Verdun, the Somme, and Trench Warfare

Get Started. It's Free
or sign up with your email address
Rocket clouds
Verdun, the Somme, and Trench Warfare by Mind Map: Verdun, the Somme, and Trench Warfare

1. Battle of Verdun

1.1. In the letter Falkenhayn argued that the key to winning the way relied on the Western Front. This is because France could be defeated in a major set-piece battle Britain would in all likelihood seek terms with Germany or else be defeated

1.2. 1916

1.3. German Chief of Staff Erich von Falkenhayn sent a letter to Kaiser Wilhelm on Christmas Day 1915

1.3.1. In the letter Falkenhayn believed that Britain formed the foundation of the Allied effort ranged against Germany and that she must be removed from the war.

1.3.2. Falkenhayn's choice of Verdun as the focus of the German offensive was shrewd. Although relegated by France to the status of a minor fortress during the early stages of the war, France having lost faith in the value of fortress defenses, Verdun maintained a great psychological hold in the minds of the French people. On a practical level the woods immediately behind Verdun would have proved far easier to defend than the Verdun forts.s

1.3.3. Kaiser acted upon Falkenhayn's recommendations, agreeing to the policy of unrestricted submarine warfare, dangerous as it was in running the risk of bringing the US into the war. He also sanctioned implementation of a set-piece siege against Verdun, Falkenhayn's choice of French Target, starting in Feb 1916

1.4. Longest Battle,

1.4.1. lasted 300 days

1.4.2. 800,00 dead, wounded or missing

1.5. France won

1.5.1. but no side really had much to show in military gains

1.6. General Falkenhayn was notoriously secretive and shared very little with his staff about his strategy or aims for the battle.

1.6.1. As a result, German commanders had different objectives, ranging from capturing the town of Verdun to destroying the French army. Without a clear strategy, there was confusion about how to conduct the offensive. division within the top ranks of the German army became apparent. Some commanders, such as the Kaiser's son, Crown Prince Wilhelm, wanted attacks to cease, while others encouraged Falkenhayn to reapply pressure. Falkenhayn eventually halted the offensive in July.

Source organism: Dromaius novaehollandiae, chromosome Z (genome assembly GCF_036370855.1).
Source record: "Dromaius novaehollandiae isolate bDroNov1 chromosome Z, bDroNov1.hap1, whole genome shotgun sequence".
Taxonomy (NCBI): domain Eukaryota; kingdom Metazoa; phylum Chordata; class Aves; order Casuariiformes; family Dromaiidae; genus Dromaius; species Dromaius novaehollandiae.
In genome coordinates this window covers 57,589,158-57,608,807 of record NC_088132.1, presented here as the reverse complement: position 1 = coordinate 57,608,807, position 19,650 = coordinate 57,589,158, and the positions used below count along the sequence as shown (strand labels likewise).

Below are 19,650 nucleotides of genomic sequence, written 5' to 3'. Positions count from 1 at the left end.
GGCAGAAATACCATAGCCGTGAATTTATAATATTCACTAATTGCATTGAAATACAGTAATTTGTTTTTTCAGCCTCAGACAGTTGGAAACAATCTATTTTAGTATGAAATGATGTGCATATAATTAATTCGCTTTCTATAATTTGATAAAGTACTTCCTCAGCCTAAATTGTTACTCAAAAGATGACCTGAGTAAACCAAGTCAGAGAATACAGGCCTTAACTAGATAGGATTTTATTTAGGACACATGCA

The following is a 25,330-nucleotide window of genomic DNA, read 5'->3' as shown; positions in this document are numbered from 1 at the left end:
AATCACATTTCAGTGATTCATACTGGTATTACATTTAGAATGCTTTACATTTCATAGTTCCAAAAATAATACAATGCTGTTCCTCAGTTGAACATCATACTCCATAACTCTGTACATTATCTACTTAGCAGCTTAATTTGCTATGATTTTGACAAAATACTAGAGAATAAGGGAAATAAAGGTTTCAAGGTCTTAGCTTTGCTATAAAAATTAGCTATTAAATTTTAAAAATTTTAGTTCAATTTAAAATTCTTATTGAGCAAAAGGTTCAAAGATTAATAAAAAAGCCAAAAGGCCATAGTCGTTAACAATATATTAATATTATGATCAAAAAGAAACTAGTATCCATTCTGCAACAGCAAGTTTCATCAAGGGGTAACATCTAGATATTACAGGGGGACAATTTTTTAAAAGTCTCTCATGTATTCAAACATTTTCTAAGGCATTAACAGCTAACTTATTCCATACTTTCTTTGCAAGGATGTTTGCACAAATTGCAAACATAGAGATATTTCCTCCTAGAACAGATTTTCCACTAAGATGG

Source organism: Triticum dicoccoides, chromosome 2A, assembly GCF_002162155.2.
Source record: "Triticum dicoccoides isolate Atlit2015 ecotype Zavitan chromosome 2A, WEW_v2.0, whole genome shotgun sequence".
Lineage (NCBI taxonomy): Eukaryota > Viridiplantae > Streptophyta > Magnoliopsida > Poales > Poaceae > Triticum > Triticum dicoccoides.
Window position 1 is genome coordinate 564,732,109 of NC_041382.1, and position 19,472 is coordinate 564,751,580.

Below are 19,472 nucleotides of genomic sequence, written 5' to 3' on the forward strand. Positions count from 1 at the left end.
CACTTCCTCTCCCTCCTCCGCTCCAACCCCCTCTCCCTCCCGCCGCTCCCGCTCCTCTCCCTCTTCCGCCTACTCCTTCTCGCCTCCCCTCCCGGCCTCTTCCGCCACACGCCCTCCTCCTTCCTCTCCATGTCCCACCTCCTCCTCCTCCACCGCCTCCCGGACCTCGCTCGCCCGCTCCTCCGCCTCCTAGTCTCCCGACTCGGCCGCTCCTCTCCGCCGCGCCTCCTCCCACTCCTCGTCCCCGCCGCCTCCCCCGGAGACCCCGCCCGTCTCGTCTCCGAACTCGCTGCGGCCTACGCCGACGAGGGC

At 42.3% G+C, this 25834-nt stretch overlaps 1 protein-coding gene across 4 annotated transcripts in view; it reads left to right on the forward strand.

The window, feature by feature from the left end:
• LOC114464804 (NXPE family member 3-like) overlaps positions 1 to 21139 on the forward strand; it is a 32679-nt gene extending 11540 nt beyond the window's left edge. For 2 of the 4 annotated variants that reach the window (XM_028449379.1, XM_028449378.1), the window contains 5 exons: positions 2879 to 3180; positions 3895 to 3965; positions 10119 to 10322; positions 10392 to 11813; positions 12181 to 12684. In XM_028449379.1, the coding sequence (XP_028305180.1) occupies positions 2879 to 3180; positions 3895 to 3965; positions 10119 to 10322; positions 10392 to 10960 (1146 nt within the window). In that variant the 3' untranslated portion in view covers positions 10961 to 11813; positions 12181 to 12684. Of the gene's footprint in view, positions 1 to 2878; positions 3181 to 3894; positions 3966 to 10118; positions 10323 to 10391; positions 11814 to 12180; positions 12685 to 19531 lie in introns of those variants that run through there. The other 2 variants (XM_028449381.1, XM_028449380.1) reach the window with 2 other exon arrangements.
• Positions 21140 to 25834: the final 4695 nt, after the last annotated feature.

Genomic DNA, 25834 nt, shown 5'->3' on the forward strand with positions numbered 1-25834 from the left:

2. The Somme

2.1. July 1, 1916

2.2. The main Allied attack on the Western Front during 1916

2.3. Famous for the loss of 58,000 British troops

2.4. One of the bloodiest battles of WWI

2.5. The offensive was planned late in 1915 and was intended as a joint French-British attack

2.5.1. The French Commander in Chief, Joffre, thought of the idea as a battle of attrition, the goal was to drain the German forces of reserves, although territorial gain was a secondary aim

2.5.2. Although in reality British forces were collected by far the bulk of the offensive forces, Joffre and Haig originally intended for the attack to be a predominantly French offensive

2.5.3. The plan was approved by the new British Commander in Chief, Sir Douglas Haig, although Haig preferred an offensive among the open grounds of Flanders

3. Trench Warfare

3.1. Germans fired 2 million shells in the opening eight hour bombardment. Tens of millions were fired over the course of Verdun

4. Falkenhayn and Verdun

4.1. Falkenhayn's choice of Verdun as the focus of the German offensive was shrewd

4.2. was convinced by 1916 that the war could only be won on the Western Front. Britain was Germany’s most formidable military foe, but remained out of reach across the Channel. He needed to weaken the French first.

4.3. planned to use a relatively small number of men to capture the high ground to the north of Verdun and then to inflict enormous casualties on the French using his superior German artillery to halt their counter-attacks.

4.4. Falkenhayn hoped to combine the Verdun offensive with a U-Boat offensive against British shipping. The two campaigns together should have brought France and Britain to terms.

4.4.1. But Falkenhayn's plan for an attack that would economise on German resources failed to work out as he had expected. He used many more divisions than planned. Germany accumulated huge losses and gained little territory, leading it to throw more and more men into the conflict: Verdun soon became a battle of prestige for the Germans, as well as the French.

4.5. notoriously secretive and shared very little with his staff about his strategy or aims for the battle.

4.6. His plan was to subject Verdun to intense bombardment, which would draw in and divert French troops from all over the Western Front to the eight mile wide front around Verdun